In Switzerland, annual effective interest rates for loans are limited to a maximum rate of 15 percent as stipulated by Swiss consumer credit law. This limit applies both to personal loans and to credit cards. Compared to similar regulations in other countries, limitations imposed by the Swiss Consumer Credit Act are fairly strict.
New limit on the maximum interest rate
In December 2014, the Federal Council announced the lowering of the maximum interest rate from 15 percent to as little as 10 percent, in keeping with an amendment to the Consumer Credit Act (KKG/LCC).
To be more precise: The Federal council proposed an annual adjustment, based on the time at which the loan agreement was signed. During the loan tenure, the interest rate remains constant. Adjustments will use the 3-month LIBOR as a base rate to which 10 percentage points will be added. The result will be rounded off to the nearest whole percentage point.
If the LIBOR were 0%, the maximum permissible effective interest rate would be 10%. However, according to the Federal Office of Justice it is unlikely that maximum interest will also account negative LIBOR rates (like the current LIBOR). Because of this, maximum interest rates of 10% currently represent the lowest possible limit.
On the flip side, if the 3-month LIBOR were to reach 5.45% (for example) in the future, the current 15% limit could be raised because the rule announced by the Federal Council makes allowance for increases. The logic behind this is that the cost of refinancing credit institutes climbs or falls depending on the overall interest rate environment.
The 10 percentage points added to the LIBOR rate account for the following costs that Swiss lenders incur when providing a loan: risk costs (for a default on loan repayments, for example: 0.5% to 1.5%), administrative costs (3.5%-5.5%), customer acquisition and marketing costs (1%-1.5%) and financing costs (varies with interest rate environment, currently 0.6%-1.2%). According to this calculation, the minimum cost of providing a loan would be 5.6% and the maximum cost would be 9.7%.
When, how and whether the new maximum interest rate limit will be implemented is, as yet, unclear. But major financial services providers like Cembra Money Bank are already preparing for possible scenarios and creating new guidelines.
moneyland.ch followed up with the Federal Office of Justice, which stated that the Federal Council may reach a decision on the implementation of the maximum interest rate for consumer loans as early as the second half of 2015. What that means is that new interest rate limits may come into effect as early as January 1, 2016.
New maximum interest rate: consequences?
A statement by the Swiss association of credit banks and finance institutes, VSKF/ASBCEF, suggested that if the new limitations are imposed, loan applicants with poor credit would no longer be able to access consumer loans. Judging by today’s credit landscape, that would be the case. Currently, major lenders like Cembra Money Bank, Bank-now and (to some extent) Cashgate provide loans to borrowers with poor creditworthiness at interest rates higher than 10 percent.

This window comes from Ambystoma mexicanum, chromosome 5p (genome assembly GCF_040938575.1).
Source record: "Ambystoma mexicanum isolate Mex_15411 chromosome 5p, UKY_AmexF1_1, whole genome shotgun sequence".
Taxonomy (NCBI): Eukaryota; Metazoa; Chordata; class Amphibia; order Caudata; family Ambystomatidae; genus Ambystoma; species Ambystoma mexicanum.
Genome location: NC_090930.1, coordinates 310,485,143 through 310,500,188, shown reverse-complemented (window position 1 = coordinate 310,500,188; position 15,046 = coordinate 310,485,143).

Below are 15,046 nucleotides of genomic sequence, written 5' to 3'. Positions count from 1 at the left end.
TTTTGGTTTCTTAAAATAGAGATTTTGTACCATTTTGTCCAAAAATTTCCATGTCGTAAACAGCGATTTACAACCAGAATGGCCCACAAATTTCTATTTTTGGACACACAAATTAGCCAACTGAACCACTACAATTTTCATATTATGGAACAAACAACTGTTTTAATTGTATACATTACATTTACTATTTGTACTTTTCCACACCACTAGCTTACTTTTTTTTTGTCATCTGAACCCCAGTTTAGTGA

According to estimates made by the VSKF/ASBCEF, reducing the maximum interest rate to 10 percent would cut down the current consumer loan market from its current level of around 7.5 billion francs to between 5 and 5.5 billion francs.
However, a number of alternative scenarios are imaginable. For example, a general rate adjustment across lenders could result in repricing, which could bring benefits to certain borrowers. While those with the poorest credit would not be able to access personal loans at all, borrowers with poor (but not extremely poor) creditworthiness could benefit from maximum interest rates of just 10%.
Loan interest rates for medium-risk groups, on the other hand, could climb to 10 percent in order to compensate. Even loans for those with excellent credit could become more expensive in response to subsequent market changes. The reason for this is that lenders price their offers in relation to offers provided by other lenders. The rates offered are of relative importance. If lenders across the spectrum raised their rates, low-cost loan providers would be able to raise their rates without losing their competitive edge.
Additionally, the amount of unofficial loans like private loans (or even black market loans) provided will likely increase.
Meanwhile credit card users may be hit with higher credit card fees due to new regulations aimed at lowering interchange fees.
Loan advertising: additional restrictions
Because the maximum mark-up on the 3-month LIBOR is not yet fixed at 10 percentage points, there is a chance of less drastic options (like 12, 13 or 14 percentage points) making their way into final regulations. Industry association Economiesuisse has proposed that a longer-term reference rate be used in place of the 3-month LIBOR.
An additional limitation, which is also supported by the industry association, could affect loan advertising. These regulations would limit the aggressive marketing of loans.